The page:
#oldgaffers – There's a painful irony in the Old Gaffers Association choosing Dublin Bay as one of the focal points for their season-long Golden Jubilee celebration this summer. In 1963, the OGA came into being "to preserve interest in, and encourage development of Gaff Rig, and to participate in the maintenance of our Maritime Heritage". But that same year, the owners of the seven Dublin Bay 21ft One Designs persuaded veteran yacht designer John B Kearney to convert their beautiful Alfred Mylne-designed 1903 gaff cutters to Bermudan rig.
Today's sailors may wonder why old salts get so emotional about the Dublin Bay 21s. The past is a different and distant country, a long way away, and the heyday of the Dublin Bay 21s was aeons ago. But please believe that in their prime, the Dublin Bay 21s were just about the most perfect, the most beautiful, the most gallant small gaff cutters ever created. With their spectacular jackyard tops'ls, they were demanding creatures. They were thoroughbreds, a joy to sail, and the providers of tremendous sport.
The crème de la crème. In their prime, the Dublin Bay 21s were the most beautiful small gaff cutters in the world
Yet in 1963, with sailing being taken over by plastic boats and modern rigs, the DBSC 21ft owners felt they'd no choice if they were to attract newcomers as crews and owners. And for some decades, the boats with their masthead Bermudan rigs continued as a viable class. Today, however, the seven mouldering hulls are entombed in a Wicklow farmyard. And when the Old Gaffers Association make a four day visit to Dublin from May 31st to June 3rd, tangible reminders of the glory days of gaff rig racing in Dublin Bay will actually come from outside the bay, with the Howth 17s racing round the Baily to join the festivities which will be focused on Poolbeg Y & BC in the mouth of the River Liffey, where most of the members of the Dublin Bay Old Gaffers Association are based.
Thriving survivors of a golden age of gaff rig racing. The Howth 17s Aura (1898) and Pauline (1900) in the annual race round Lambay. The race round the North Dublin island was first sailed in 1904. Photo: John Deane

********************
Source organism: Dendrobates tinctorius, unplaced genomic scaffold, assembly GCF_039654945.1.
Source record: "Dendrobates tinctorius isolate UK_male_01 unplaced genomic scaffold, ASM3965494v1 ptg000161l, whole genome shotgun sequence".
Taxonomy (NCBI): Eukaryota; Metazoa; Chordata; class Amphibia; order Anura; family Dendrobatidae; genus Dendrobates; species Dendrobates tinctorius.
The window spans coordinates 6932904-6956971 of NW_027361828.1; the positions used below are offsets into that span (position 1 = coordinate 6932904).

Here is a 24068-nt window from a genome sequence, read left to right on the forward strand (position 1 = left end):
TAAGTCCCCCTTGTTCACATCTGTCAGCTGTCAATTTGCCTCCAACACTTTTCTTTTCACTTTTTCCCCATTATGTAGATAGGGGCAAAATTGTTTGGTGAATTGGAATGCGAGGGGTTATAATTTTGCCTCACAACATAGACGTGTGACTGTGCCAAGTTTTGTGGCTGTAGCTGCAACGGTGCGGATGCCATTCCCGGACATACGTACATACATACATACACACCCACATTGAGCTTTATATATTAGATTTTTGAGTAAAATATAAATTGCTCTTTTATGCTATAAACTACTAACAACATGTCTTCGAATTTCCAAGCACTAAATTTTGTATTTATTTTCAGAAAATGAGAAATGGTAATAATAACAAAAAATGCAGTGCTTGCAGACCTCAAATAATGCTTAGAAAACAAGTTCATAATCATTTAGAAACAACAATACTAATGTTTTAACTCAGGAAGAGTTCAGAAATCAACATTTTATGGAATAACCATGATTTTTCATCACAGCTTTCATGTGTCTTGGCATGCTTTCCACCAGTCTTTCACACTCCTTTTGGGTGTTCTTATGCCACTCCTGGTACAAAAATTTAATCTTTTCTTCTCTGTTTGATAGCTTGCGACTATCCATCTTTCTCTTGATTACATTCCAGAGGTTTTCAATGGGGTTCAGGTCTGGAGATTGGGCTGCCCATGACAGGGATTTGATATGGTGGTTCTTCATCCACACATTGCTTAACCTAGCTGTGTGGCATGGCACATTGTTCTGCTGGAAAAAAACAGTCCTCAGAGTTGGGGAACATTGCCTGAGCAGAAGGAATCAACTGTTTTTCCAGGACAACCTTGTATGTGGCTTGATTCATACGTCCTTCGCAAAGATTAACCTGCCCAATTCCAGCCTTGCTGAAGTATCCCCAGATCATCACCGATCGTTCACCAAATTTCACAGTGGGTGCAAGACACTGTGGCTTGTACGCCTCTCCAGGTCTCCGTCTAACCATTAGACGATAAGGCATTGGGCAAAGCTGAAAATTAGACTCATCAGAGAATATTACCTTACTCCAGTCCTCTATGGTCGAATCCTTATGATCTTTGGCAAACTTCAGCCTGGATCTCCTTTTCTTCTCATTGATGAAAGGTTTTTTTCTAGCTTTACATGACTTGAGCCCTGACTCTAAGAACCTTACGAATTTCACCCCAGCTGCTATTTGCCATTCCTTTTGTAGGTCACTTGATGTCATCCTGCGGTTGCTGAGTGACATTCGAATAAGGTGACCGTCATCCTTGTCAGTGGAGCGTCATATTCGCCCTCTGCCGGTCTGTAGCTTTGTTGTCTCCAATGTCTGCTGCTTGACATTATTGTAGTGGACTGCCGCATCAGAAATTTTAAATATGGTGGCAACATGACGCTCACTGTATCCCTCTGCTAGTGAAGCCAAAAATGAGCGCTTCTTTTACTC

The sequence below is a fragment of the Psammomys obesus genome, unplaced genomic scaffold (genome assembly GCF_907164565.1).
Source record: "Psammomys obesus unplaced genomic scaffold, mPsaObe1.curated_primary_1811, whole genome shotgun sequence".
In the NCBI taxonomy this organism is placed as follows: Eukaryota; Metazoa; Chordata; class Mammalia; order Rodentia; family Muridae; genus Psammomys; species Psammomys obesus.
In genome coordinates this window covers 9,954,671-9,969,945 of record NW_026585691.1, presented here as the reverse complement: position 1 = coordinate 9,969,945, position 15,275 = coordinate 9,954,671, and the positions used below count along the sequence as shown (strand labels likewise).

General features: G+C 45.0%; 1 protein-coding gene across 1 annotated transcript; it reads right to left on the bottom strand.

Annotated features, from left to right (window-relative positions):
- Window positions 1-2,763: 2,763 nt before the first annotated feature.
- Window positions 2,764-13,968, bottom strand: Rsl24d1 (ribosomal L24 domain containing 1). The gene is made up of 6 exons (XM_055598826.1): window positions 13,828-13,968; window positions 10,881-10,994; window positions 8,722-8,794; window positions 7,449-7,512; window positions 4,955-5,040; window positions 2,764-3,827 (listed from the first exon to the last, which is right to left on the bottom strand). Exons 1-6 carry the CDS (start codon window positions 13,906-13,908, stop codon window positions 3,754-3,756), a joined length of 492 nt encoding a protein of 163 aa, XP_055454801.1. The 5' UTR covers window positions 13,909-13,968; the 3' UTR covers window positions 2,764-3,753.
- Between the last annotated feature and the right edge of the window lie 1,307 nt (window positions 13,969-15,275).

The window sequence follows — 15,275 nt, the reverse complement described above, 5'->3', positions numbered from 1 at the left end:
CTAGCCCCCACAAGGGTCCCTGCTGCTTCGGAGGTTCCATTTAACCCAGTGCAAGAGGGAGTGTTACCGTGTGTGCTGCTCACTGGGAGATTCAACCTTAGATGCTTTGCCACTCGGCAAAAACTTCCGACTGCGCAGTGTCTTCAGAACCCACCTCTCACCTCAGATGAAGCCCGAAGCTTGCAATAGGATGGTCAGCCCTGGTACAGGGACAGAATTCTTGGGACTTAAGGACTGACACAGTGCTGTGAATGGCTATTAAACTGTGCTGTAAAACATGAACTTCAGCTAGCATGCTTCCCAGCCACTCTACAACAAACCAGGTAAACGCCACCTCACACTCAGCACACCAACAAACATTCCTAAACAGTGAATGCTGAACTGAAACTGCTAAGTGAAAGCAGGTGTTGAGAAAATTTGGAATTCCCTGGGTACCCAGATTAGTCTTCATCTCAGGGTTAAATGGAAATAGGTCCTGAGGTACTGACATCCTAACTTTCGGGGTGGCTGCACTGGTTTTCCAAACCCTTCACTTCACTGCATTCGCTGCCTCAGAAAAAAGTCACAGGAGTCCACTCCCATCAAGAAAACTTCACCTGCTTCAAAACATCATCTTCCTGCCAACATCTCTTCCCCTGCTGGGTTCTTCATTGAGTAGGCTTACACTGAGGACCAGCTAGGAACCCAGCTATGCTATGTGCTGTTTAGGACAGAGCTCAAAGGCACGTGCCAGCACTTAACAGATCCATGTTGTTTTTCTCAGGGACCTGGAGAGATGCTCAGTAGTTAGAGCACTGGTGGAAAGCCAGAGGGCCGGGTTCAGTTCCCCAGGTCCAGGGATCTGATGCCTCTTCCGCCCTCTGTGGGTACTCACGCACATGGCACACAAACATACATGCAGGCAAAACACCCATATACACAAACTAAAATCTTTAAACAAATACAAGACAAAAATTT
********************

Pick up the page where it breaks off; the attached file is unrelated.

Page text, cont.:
Despite its seemingly uncompromising name, the Old Gaffers Association is a rather amorphous body. Doubtless there was a time when an Orwellian attitude of "four sides good, three sides bad" prevailed with regard to the shape of your mainsail. But there are now so many vintage boats which were Bermudan rigged at birth that they are also happily involved and accepted.
It seems you only have to think that your boat is either traditional or a classic, and you're in. So with my reasonably mature Bermuda-rigged little American glassfibre sloop, I too have joined the Picklefork Club. The what? The Picklefork Club. It's simple, really. The symbol of the old gaffers on their burgee is the profile of gaff jaws, which you'd think is unmistakable. But while cruising in the English Channel some years ago with old gaffers all about and flying the flag, my determinedly ignorant shipmates decided this could only represent something called the Picklefork Club. So for the remainder of the cruise (which involved going to St Malo to see a boat built by James Kelly of Portrush in 1897, but that's a story for another time) it became the Picklefork Club, and has remained so ever since.
Yet although the Old Gaffers have been around for 50 years, and the Howth 17s for 115, they've never officially got together, so the Poolbeg assembly will be a breaking of new ground. It promises to be a fascinating gathering, as the theme of the Golden Jubilee is a rolling clockwise circuit cruise of Great Britain, with boats joining and leaving as they wish, its route veering sufficiently west to take in Dublin Bay and Belfast Lough.
Some boats will go the whole way, on through the Caledonian Canal and down the east coast of Scotland and England. It is expected this voyaging group will include boats from the strong Dutch and French memberships, which will bring craft like a giant Galway hooker built in steel from the Netherlands. As local boats from all corners of the Irish Sea are also expected, it will be one very eclectic fleet, and then some. Variety being of the essence for this main fleet, the arrival of a one design class of classically gaff-rigged boats of unimpeachable vintage will enliven things on the Saturday afternoon (June 1st) as the Seventeens race in from Howth.
A love of old boats and a sense of community is the cement that holds the Seventeens together, but it is the bracing effect of racing which energises the class. Since May 4th 1898, the weekly Saturday afternoon race at Howth has been the backbone of the class's busy annual programme. It's almost set in stone, but fortunately there were enough like-minded people in Howth who thought the OGA Golden Jubilee was a Good Thing, Worthy of Support, in order to float the idea.
So not only are the Seventeens going to race to Poolbeg (and on a Bank Holiday Saturday too), but for good measure on the Sunday they'll be racing between the bridges on the Liffey. As for the bigger boats in the main fleet who wish to race, on the Saturday there's a race for the RMS Leinster Trophy (named for the mailboat torpedoed in 1918) from Dun Laoghaire round the available islands and buoys to Poolbeg, and then on the Sunday they race in Dublin Bay for the new Asgard trophy, made up from spare timber saved by John Kearon, conservator of Erskine Childers' Asgard.